IDEAS home Printed from https://ideas.repec.org/
MyIDEAS: Login to save this paper or follow this series

Financial Intermediation, Competition, and Risk; A General Equilibrium Exposition

  • Gianni De Nicoló
  • Marcella Lucchetta

We study a simple general equilibrium model in which investment in a risky technology is subject to moral hazard and banks can extract market power rents. We show that more bank competition results in lower economy-wide risk, lower bank capital ratios, more efficient production plans and Pareto-ranked real allocations. Perfect competition supports a second best allocation and optimal levels of bank risk and capitalization. These results are at variance with those obtained by a large literature that has studied a similar environment in partial equilibrium. Importantly, they are empirically relevant, and demonstrate the need of general equilibrium modeling to design financial policies aimed at attaining socially optimal levels of systemic risk in the economy.

If you experience problems downloading a file, check if you have the proper application to view it first. In case of further problems read the IDEAS help page. Note that these files are not on the IDEAS site. Please be patient as the files may be large.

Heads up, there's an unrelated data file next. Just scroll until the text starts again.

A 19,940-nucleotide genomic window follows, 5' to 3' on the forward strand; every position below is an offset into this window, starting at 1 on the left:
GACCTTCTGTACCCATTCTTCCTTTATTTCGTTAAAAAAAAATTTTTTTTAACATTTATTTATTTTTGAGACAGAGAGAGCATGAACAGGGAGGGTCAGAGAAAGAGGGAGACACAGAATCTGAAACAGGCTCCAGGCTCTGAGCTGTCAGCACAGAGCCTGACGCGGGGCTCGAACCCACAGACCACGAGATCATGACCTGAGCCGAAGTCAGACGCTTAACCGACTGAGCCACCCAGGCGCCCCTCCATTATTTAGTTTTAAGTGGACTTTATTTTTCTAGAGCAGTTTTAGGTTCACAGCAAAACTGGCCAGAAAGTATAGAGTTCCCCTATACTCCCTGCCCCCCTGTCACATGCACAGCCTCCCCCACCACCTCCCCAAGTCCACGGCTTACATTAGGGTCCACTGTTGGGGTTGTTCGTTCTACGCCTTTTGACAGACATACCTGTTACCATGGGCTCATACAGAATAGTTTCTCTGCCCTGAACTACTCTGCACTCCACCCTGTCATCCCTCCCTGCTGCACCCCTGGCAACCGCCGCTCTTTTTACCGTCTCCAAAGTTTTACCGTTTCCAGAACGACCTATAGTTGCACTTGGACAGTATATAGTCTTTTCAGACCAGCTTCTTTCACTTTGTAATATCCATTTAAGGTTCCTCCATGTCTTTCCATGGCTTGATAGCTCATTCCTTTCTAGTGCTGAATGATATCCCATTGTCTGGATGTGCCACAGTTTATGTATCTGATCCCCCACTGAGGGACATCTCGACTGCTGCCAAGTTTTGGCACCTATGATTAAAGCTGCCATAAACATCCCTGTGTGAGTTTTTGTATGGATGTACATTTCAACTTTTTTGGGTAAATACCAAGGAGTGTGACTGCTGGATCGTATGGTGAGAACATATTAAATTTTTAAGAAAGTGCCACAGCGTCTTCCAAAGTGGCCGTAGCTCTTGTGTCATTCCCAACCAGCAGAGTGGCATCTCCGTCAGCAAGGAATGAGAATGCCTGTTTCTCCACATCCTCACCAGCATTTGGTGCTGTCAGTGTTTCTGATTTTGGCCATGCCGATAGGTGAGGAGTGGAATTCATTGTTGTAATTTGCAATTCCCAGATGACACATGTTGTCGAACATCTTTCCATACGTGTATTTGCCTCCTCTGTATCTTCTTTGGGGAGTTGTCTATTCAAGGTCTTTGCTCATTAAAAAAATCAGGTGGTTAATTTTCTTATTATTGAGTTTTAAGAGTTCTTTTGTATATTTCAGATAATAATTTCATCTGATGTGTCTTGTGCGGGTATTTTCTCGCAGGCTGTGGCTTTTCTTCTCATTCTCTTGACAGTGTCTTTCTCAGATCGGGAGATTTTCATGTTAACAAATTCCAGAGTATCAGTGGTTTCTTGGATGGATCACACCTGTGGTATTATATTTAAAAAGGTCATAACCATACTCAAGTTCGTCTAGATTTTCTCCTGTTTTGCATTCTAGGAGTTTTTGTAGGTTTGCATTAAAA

File URL: http://www.imf.org/external/pubs/cat/longres.aspx?sk=22931
Download Restriction: no

Paper provided by International Monetary Fund in its series IMF Working Papers with number 09/105.

as
in new window

Length: 29
Date of creation: 01 May 2009
Date of revision:
Handle: RePEc:imf:imfwpa:09/105
Contact details of provider: Postal: International Monetary Fund, Washington, DC USA
Phone: (202) 623-7000
Fax: (202) 623-4661
Web page: http://www.imf.org/external/pubind.htmEmail:


More information through EDIRC

Order Information: Web: http://www.imf.org/external/pubs/pubs/ord_info.htm

References listed on IDEAS
Please report citation or reference errors to , or , if you are the registered author of the cited work, log in to your RePEc Author Service profile, click on "citations" and make appropriate adjustments.:

as in new window
  1. Beck, Thorsten & Demirguc-Kunt, Asli & Levine, Ross, 2006. "Bank concentration, competition, and crises: First results," Journal of Banking & Finance, Elsevier, vol. 30(5), pages 1581-1603, May.